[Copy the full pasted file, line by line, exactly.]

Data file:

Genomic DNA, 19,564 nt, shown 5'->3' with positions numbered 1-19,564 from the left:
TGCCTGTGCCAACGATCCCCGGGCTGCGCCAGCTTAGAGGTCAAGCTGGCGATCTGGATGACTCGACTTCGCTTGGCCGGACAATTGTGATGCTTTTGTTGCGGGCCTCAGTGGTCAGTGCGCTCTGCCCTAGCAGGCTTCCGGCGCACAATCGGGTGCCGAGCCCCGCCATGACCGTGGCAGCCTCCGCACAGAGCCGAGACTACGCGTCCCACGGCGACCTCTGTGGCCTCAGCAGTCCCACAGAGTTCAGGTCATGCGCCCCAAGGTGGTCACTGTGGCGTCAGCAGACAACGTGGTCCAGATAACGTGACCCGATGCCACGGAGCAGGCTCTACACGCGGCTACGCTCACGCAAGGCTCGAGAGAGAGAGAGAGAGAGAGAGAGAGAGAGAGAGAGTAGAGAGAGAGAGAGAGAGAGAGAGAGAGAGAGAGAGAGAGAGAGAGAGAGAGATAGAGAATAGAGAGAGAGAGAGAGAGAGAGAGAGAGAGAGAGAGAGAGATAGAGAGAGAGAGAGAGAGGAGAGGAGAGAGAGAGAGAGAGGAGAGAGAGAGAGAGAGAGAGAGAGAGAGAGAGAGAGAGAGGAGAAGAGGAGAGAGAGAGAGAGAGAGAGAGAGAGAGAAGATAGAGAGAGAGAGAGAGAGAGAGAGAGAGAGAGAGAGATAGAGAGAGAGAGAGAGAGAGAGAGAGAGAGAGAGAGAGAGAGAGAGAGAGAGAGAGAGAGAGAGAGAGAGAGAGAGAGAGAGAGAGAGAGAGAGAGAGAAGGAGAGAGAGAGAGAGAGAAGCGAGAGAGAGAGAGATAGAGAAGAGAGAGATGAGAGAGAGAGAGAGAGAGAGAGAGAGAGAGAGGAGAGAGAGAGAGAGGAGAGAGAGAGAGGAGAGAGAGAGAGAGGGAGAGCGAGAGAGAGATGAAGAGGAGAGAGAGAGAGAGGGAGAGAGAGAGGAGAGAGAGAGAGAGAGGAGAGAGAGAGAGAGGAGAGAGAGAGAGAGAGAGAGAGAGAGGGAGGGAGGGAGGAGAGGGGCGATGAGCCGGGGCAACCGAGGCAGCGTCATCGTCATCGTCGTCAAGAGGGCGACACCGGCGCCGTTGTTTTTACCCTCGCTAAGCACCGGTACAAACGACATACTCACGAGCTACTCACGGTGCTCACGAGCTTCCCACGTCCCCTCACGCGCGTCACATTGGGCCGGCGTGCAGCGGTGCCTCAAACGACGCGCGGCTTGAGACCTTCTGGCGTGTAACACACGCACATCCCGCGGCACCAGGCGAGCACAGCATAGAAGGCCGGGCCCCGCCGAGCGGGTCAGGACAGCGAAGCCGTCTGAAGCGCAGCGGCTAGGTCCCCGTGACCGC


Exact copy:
Genomic DNA, 19,564 nt, shown 5'->3' with positions numbered 1-19,564 from the left:
TGCCTGTGCCAACGATCCCCGGGCTGCGCCAGCTTAGAGGTCAAGCTGGCGATCTGGATGACTCGACTTCGCTTGGCCGGACAATTGTGATGCTTTTGTTGCGGGCCTCAGTGGTCAGTGCGCTCTGCCCTAGCAGGCTTCCGGCGCACAATCGGGTGCCGAGCCCCGCCATGACCGTGGCAGCCTCCGCACAGAGCCGAGACTACGCGTCCCACGGCGACCTCTGTGGCCTCAGCAGTCCCACAGAGTTCAGGTCATGCGCCCCAAGGTGGTCACTGTGGCGTCAGCAGACAACGTGGTCCAGATAACGTGACCCGATGCCACGGAGCAGGCTCTACACGCGGCTACGCTCACGCAAGGCTCGAGAGAGAGAGAGAGAGAGAGAGAGAGAGAGAGAGAGTAGAGAGAGAGAGAGAGAGAGAGAGAGAGAGAGAGAGAGAGAGAGAGAGAGAGATAGAGAATAGAGAGAGAGAGAGAGAGAGAGAGAGAGAGAGAGAGAGAGATAGAGAGAGAGAGAGAGAGGAGAGGAGAGAGAGAGAGAGAGGAGAGAGAGAGAGAGAGAGAGAGAGAGAGAGAGAGAGAGAGGAGAAGAGGAGAGAGAGAGAGAGAGAGAGAGAGAGAGAAGATAGAGAGAGAGAGAGAGAGAGAGAGAGAGAGAGAGAGATAGAGAGAGAGAGAGAGAGAGAGAGAGAGAGAGAGAGAGAGAGAGAGAGAGAGAGAGAGAGAGAGAGAGAGAGAGAGAGAGAGAGAGAGAGAGAGAGAGAAGGAGAGAGAGAGAGAGAGAAGCGAGAGAGAGAGAGATAGAGAAGAGAGAGATGAGAGAGAGAGAGAGAGAGAGAGAGAGAGAGAGGAGAGAGAGAGAGAGGAGAGAGAGAGAGGAGAGAGAGAGAGAGGGAGAGCGAGAGAGAGATGAAGAGGAGAGAGAGAGAGAGGGAGAGAGAGAGGAGAGAGAGAGAGAGAGGAGAGAGAGAGAGAGGAGAGAGAGAGAGAGAGAGAGAGAGAGGGAGGGAGGGAGGAGAGGGGCGATGAGCCGGGGCAACCGAGGCAGCGTCATCGTCATCGTCGTCAAGAGGGCGACACCGGCGCCGTTGTTTTTACCCTCGCTAAGCACCGGTACAAACGACATACTCACGAGCTACTCACGGTGCTCACGAGCTTCCCACGTCCCCTCACGCGCGTCACATTGGGCCGGCGTGCAGCGGTGCCTCAAACGACGCGCGGCTTGAGACCTTCTGGCGTGTAACACACGCACATCCCGCGGCACCAGGCGAGCACAGCATAGAAGGCCGGGCCCCGCCGAGCGGGTCAGGACAGCGAAGCCGTCTGAAGCGCAGCGGCTAGGTCCCCGTGACCGC